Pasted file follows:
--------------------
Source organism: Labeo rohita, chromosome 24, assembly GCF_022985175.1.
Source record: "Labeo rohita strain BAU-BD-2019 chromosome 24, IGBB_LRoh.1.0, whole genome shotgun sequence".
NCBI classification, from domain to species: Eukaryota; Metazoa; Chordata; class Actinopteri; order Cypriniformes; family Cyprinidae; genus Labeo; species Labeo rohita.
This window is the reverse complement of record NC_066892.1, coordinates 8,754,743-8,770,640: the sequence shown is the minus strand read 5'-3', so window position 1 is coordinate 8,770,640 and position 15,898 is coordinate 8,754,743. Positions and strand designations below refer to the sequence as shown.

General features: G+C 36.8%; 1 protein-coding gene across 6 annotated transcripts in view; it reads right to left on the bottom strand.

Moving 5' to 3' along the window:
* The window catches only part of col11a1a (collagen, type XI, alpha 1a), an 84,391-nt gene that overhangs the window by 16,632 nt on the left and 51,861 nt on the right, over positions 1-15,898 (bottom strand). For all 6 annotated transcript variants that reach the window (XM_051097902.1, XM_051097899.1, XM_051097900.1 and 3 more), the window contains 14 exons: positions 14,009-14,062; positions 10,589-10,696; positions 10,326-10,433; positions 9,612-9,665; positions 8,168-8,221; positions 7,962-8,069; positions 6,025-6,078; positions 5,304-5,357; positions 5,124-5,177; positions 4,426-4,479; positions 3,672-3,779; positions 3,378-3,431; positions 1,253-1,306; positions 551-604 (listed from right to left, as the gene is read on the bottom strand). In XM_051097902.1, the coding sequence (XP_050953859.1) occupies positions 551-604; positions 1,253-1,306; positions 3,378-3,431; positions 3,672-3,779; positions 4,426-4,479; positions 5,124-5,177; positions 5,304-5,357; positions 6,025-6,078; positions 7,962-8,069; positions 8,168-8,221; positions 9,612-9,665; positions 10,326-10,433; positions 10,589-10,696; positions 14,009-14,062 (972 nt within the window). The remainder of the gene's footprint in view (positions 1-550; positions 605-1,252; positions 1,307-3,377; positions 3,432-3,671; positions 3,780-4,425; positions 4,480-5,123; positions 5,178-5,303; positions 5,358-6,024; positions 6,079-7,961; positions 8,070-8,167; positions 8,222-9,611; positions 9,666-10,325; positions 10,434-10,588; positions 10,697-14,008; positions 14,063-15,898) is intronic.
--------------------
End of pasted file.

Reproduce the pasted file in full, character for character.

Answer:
Source organism: Labeo rohita, chromosome 24, assembly GCF_022985175.1.
Source record: "Labeo rohita strain BAU-BD-2019 chromosome 24, IGBB_LRoh.1.0, whole genome shotgun sequence".
NCBI classification, from domain to species: Eukaryota; Metazoa; Chordata; class Actinopteri; order Cypriniformes; family Cyprinidae; genus Labeo; species Labeo rohita.
This window is the reverse complement of record NC_066892.1, coordinates 8,754,743-8,770,640: the sequence shown is the minus strand read 5'-3', so window position 1 is coordinate 8,770,640 and position 15,898 is coordinate 8,754,743. Positions and strand designations below refer to the sequence as shown.

General features: G+C 36.8%; 1 protein-coding gene across 6 annotated transcripts in view; it reads right to left on the bottom strand.

Moving 5' to 3' along the window:
* The window catches only part of col11a1a (collagen, type XI, alpha 1a), an 84,391-nt gene that overhangs the window by 16,632 nt on the left and 51,861 nt on the right, over positions 1-15,898 (bottom strand). For all 6 annotated transcript variants that reach the window (XM_051097902.1, XM_051097899.1, XM_051097900.1 and 3 more), the window contains 14 exons: positions 14,009-14,062; positions 10,589-10,696; positions 10,326-10,433; positions 9,612-9,665; positions 8,168-8,221; positions 7,962-8,069; positions 6,025-6,078; positions 5,304-5,357; positions 5,124-5,177; positions 4,426-4,479; positions 3,672-3,779; positions 3,378-3,431; positions 1,253-1,306; positions 551-604 (listed from right to left, as the gene is read on the bottom strand). In XM_051097902.1, the coding sequence (XP_050953859.1) occupies positions 551-604; positions 1,253-1,306; positions 3,378-3,431; positions 3,672-3,779; positions 4,426-4,479; positions 5,124-5,177; positions 5,304-5,357; positions 6,025-6,078; positions 7,962-8,069; positions 8,168-8,221; positions 9,612-9,665; positions 10,326-10,433; positions 10,589-10,696; positions 14,009-14,062 (972 nt within the window). The remainder of the gene's footprint in view (positions 1-550; positions 605-1,252; positions 1,307-3,377; positions 3,432-3,671; positions 3,780-4,425; positions 4,480-5,123; positions 5,178-5,303; positions 5,358-6,024; positions 6,079-7,961; positions 8,070-8,167; positions 8,222-9,611; positions 9,666-10,325; positions 10,434-10,588; positions 10,697-14,008; positions 14,063-15,898) is intronic.